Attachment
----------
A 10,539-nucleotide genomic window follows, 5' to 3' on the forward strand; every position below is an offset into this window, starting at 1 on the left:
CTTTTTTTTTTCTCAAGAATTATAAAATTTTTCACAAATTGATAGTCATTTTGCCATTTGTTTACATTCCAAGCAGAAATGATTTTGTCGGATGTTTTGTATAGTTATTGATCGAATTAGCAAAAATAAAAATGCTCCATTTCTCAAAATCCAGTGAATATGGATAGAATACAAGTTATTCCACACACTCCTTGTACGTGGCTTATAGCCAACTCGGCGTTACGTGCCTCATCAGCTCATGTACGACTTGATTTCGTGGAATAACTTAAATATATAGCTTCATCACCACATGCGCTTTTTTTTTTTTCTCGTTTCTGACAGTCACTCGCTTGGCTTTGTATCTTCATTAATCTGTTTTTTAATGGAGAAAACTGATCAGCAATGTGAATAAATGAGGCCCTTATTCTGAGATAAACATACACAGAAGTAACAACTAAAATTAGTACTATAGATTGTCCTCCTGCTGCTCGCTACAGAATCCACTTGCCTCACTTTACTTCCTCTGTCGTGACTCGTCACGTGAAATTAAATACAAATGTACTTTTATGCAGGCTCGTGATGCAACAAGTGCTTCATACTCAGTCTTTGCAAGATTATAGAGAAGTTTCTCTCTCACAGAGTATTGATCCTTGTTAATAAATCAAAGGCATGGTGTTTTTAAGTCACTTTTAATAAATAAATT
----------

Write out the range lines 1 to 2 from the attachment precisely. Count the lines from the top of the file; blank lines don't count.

A 10,539-nucleotide genomic window follows, 5' to 3' on the forward strand; every position below is an offset into this window, starting at 1 on the left:
CTTTTTTTTTTCTCAAGAATTATAAAATTTTTCACAAATTGATAGTCATTTTGCCATTTGTTTACATTCCAAGCAGAAATGATTTTGTCGGATGTTTTGTATAGTTATTGATCGAATTAGCAAAAATAAAAATGCTCCATTTCTCAAAATCCAGTGAATATGGATAGAATACAAGTTATTCCACACACTCCTTGTACGTGGCTTATAGCCAACTCGGCGTTACGTGCCTCATCAGCTCATGTACGACTTGATTTCGTGGAATAACTTAAATATATAGCTTCATCACCACATGCGCTTTTTTTTTTTTCTCGTTTCTGACAGTCACTCGCTTGGCTTTGTATCTTCATTAATCTGTTTTTTAATGGAGAAAACTGATCAGCAATGTGAATAAATGAGGCCCTTATTCTGAGATAAACATACACAGAAGTAACAACTAAAATTAGTACTATAGATTGTCCTCCTGCTGCTCGCTACAGAATCCACTTGCCTCACTTTACTTCCTCTGTCGTGACTCGTCACGTGAAATTAAATACAAATGTACTTTTATGCAGGCTCGTGATGCAACAAGTGCTTCATACTCAGTCTTTGCAAGATTATAGAGAAGTTTCTCTCTCACAGAGTATTGATCCTTGTTAATAAATCAAAGGCATGGTGTTTTTAAGTCACTTTTAATAAATAAATT